Profit

Connecting to Compete: Logistics Management

Umar Zulqarnain | Posted 09.12.2014 | Canada Business
Umar Zulqarnain

Building and managing a world-class supply chain is difficult regardless the economic climate. Transporting goods quickly and efficiently is a complex task that requires coordinating and managing a number of variables within a fast-paced and volatile environment.

The Benefits of Carbon Shadow Pricing

Tyler Elm | Posted 12.22.2012 | Canada Business
Tyler Elm

Placing a price on carbon of anywhere from $10 to $80 a tonne can have a profound effect on business planning. It can help a company cut costs, while dramatically reducing its risk and exposure to rising energy prices and a price being put on carbon. Which brings us to an important question...

How Sustainability Can Save Business

Jim Harris | Posted 11.18.2012 | Canada Business
Jim Harris

Decades of experience have shown that environmental initiatives pursued in isolation of the economic benefit are largely immaterial. But when environmental objectives are framed as business strategy and tied to business operations and measured in terms of cutting cost and increasing profitability -- significant environmental benefits are generated. And so we believe that environmentalism can save business, as the more powerful engagement tool that business has at its disposal to drive innovation.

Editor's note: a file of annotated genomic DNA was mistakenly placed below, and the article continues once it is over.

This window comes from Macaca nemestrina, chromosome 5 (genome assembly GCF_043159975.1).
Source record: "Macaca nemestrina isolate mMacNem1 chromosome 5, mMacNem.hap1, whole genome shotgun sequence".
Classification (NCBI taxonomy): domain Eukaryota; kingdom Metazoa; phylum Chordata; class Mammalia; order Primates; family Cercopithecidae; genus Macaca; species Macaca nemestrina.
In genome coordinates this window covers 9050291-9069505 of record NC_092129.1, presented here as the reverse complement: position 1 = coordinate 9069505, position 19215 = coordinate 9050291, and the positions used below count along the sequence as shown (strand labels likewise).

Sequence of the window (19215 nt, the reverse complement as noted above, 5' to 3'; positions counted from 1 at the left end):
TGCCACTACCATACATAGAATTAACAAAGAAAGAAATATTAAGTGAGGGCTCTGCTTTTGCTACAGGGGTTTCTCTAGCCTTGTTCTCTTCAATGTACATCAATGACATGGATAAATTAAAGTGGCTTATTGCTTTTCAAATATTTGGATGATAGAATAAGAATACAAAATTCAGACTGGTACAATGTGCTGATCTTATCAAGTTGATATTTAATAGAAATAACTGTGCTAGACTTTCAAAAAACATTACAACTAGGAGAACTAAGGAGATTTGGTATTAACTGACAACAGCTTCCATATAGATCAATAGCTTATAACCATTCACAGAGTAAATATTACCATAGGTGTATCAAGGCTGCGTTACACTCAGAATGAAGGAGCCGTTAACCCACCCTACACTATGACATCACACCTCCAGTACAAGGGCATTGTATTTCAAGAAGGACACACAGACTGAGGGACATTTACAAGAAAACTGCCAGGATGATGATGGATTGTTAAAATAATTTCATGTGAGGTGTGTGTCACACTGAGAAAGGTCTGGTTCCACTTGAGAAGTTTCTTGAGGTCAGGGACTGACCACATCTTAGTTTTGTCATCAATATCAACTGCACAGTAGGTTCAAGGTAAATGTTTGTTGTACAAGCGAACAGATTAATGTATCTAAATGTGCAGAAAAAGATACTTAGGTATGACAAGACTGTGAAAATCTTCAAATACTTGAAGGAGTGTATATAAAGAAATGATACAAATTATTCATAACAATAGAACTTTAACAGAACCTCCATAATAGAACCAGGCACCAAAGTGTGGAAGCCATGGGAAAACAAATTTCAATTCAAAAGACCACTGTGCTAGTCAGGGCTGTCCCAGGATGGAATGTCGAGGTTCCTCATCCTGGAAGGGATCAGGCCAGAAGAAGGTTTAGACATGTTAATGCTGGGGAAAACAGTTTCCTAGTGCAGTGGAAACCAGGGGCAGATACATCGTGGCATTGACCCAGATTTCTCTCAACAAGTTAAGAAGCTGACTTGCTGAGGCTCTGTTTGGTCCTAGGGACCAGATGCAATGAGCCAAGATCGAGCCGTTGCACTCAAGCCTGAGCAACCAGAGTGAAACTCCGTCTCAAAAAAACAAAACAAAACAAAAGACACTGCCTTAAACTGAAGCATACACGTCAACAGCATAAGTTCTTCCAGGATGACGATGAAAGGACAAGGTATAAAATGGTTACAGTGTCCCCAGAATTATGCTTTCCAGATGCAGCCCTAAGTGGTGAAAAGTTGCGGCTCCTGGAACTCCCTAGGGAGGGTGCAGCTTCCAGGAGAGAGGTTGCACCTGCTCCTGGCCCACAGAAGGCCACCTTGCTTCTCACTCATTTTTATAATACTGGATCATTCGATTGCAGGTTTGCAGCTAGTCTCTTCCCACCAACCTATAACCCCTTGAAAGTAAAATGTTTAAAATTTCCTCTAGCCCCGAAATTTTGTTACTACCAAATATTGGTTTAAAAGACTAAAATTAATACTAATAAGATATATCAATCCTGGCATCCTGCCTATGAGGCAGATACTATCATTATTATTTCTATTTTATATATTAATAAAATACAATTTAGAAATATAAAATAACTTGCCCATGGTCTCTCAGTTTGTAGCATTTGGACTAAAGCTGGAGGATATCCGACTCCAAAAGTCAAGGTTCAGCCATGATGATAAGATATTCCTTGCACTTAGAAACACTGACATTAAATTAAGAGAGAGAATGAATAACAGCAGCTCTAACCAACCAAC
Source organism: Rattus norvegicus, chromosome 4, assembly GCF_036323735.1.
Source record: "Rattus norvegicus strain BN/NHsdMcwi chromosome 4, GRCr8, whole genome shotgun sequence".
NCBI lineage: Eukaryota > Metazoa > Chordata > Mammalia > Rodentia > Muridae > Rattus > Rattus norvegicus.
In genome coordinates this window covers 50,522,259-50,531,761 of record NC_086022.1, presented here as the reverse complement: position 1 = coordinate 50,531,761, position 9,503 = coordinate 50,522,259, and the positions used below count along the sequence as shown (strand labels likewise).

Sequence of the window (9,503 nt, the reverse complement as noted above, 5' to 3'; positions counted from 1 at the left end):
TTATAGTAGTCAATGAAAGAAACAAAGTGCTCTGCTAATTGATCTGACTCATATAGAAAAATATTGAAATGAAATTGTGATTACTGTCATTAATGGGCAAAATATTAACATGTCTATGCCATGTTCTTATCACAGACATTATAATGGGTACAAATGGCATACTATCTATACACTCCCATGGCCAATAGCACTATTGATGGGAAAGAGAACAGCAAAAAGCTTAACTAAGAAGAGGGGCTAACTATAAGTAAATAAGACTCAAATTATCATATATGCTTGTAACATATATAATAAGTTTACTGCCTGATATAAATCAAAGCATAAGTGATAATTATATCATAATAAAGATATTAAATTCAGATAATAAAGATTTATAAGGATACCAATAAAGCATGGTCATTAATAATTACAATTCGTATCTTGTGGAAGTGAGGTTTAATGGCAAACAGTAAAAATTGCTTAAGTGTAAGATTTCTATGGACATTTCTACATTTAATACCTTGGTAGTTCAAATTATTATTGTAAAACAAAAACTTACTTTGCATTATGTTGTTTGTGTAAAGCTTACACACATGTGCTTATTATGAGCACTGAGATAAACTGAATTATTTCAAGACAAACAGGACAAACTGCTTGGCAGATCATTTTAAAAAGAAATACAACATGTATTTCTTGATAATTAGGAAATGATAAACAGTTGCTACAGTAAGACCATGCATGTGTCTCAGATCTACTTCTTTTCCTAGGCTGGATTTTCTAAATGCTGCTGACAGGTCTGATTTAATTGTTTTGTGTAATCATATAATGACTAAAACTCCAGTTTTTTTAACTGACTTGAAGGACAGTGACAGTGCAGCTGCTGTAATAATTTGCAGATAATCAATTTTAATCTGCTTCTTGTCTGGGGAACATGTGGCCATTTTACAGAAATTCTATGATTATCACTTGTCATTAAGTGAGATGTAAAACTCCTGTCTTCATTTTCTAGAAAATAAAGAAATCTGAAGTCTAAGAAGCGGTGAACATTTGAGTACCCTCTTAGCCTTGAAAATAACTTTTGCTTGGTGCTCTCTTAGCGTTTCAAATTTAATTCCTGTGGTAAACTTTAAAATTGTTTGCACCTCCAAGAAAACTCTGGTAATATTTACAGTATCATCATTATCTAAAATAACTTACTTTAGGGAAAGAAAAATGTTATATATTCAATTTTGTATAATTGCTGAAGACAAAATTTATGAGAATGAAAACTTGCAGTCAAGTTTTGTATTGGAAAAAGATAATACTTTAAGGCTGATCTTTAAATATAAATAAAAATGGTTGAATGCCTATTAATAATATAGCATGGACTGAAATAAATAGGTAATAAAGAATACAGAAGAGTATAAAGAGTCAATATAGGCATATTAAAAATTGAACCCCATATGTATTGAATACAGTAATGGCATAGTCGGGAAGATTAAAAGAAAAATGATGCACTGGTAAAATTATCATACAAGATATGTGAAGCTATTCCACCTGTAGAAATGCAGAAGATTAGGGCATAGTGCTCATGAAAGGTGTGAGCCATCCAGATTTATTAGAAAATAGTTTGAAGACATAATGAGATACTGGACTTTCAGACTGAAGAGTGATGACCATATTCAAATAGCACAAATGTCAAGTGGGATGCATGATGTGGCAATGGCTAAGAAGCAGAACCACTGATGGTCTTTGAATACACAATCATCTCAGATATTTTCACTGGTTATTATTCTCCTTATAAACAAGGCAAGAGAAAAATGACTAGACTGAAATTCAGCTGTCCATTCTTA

A Business Tip From a Country Boy: Invest in People

Mary Donohue | Posted 11.12.2012 | Canada Business
Mary Donohue

Bill Clinton at the DNC said what white- and blue-collar workers have known for 30 years: you need to invest in people to have an innovative and productive economy. My coach, used to say "you get corn, if you plant corn." Neither in government nor in business have we been planting corn. We quit planting it almost 30 years ago when we got rid of middle management in government and the private sector, and as the economy reveals, we are losing.

Watching the Watchdog: Saving Canadian Journalism From Itself

Tim Knight | Posted 10.29.2012 | Canada
Tim Knight

Slowly, slowly, the dwindling band of journalists who survive all the cuts are being acclimatized to the notion that their job is no longer to serve the people in our democracy -- a tradition proudly built up over the past couple of hundred years, often at great cost -- but to serve their employer. So why don't we, the people, take over -- subsidize our precious democratic journalism ourselves? Here's the plan.